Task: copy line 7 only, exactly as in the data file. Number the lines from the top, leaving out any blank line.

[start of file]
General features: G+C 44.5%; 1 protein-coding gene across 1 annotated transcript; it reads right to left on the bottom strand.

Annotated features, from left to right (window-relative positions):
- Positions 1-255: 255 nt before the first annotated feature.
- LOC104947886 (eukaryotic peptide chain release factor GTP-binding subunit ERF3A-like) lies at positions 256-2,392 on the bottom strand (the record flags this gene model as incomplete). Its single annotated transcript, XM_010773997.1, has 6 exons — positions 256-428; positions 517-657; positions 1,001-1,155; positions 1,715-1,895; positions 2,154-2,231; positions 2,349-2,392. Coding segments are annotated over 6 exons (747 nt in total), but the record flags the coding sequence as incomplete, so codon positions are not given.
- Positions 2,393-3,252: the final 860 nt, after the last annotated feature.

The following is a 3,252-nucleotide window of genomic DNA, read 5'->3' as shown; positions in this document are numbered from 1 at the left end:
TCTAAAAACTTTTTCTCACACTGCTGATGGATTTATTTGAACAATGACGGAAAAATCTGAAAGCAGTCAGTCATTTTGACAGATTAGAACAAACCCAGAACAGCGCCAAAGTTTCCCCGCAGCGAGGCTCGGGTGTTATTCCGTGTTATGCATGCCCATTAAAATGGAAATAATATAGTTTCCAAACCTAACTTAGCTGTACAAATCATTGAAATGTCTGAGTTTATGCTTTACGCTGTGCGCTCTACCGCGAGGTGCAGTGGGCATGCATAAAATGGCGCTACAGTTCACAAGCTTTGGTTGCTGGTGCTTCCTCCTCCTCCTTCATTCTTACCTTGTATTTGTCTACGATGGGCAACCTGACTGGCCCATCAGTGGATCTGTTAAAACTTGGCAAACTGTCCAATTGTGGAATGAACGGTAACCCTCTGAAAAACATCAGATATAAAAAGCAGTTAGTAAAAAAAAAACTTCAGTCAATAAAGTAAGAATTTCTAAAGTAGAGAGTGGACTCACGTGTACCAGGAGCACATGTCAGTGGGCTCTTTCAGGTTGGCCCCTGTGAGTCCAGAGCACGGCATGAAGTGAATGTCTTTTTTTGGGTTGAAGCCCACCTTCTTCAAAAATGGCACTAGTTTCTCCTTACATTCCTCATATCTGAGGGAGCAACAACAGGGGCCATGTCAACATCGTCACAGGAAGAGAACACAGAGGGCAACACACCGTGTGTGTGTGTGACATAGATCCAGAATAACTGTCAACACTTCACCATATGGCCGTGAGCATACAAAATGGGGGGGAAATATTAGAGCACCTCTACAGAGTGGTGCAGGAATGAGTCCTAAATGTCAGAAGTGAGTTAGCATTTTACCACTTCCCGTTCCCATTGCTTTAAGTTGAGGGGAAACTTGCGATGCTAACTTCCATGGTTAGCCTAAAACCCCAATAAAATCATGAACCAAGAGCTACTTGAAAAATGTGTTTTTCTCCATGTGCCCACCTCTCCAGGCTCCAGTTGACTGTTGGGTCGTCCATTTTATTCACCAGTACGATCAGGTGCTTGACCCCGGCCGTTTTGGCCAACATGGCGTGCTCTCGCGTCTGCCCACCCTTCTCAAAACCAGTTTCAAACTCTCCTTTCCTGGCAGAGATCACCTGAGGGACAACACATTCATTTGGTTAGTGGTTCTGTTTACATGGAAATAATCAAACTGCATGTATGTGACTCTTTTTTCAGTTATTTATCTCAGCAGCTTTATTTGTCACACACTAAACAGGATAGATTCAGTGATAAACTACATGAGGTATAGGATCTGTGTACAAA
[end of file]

TCTAAAAACTTTTTCTCACACTGCTGATGGATTTATTTGAACAATGACGGAAAAATCTGAAAGCAGTCAGTCATTTTGACAGATTAGAACAAACCCAGAACAGCGCCAAAGTTTCCCCGCAGCGAGGCTCGGGTGTTATTCCGTGTTATGCATGCCCATTAAAATGGAAATAATATAGTTTCCAAACCTAACTTAGCTGTACAAATCATTGAAATGTCTGAGTTTATGCTTTACGCTGTGCGCTCTACCGCGAGGTGCAGTGGGCATGCATAAAATGGCGCTACAGTTCACAAGCTTTGGTTGCTGGTGCTTCCTCCTCCTCCTTCATTCTTACCTTGTATTTGTCTACGATGGGCAACCTGACTGGCCCATCAGTGGATCTGTTAAAACTTGGCAAACTGTCCAATTGTGGAATGAACGGTAACCCTCTGAAAAACATCAGATATAAAAAGCAGTTAGTAAAAAAAAAACTTCAGTCAATAAAGTAAGAATTTCTAAAGTAGAGAGTGGACTCACGTGTACCAGGAGCACATGTCAGTGGGCTCTTTCAGGTTGGCCCCTGTGAGTCCAGAGCACGGCATGAAGTGAATGTCTTTTTTTGGGTTGAAGCCCACCTTCTTCAAAAATGGCACTAGTTTCTCCTTACATTCCTCATATCTGAGGGAGCAACAACAGGGGCCATGTCAACATCGTCACAGGAAGAGAACACAGAGGGCAACACACCGTGTGTGTGTGTGACATAGATCCAGAATAACTGTCAACACTTCACCATATGGCCGTGAGCATACAAAATGGGGGGGAAATATTAGAGCACCTCTACAGAGTGGTGCAGGAATGAGTCCTAAATGTCAGAAGTGAGTTAGCATTTTACCACTTCCCGTTCCCATTGCTTTAAGTTGAGGGGAAACTTGCGATGCTAACTTCCATGGTTAGCCTAAAACCCCAATAAAATCATGAACCAAGAGCTACTTGAAAAATGTGTTTTTCTCCATGTGCCCACCTCTCCAGGCTCCAGTTGACTGTTGGGTCGTCCATTTTATTCACCAGTACGATCAGGTGCTTGACCCCGGCCGTTTTGGCCAACATGGCGTGCTCTCGCGTCTGCCCACCCTTCTCAAAACCAGTTTCAAACTCTCCTTTCCTGGCAGAGATCACCTGAGGGACAACACATTCATTTGGTTAGTGGTTCTGTTTACATGGAAATAATCAAACTGCATGTATGTGACTCTTTTTTCAGTTATTTATCTCAGCAGCTTTATTTGTCACACACTAAACAGGATAGATTCAGTGATAAACTACATGAGGTATAGGATCTGTGTACAAA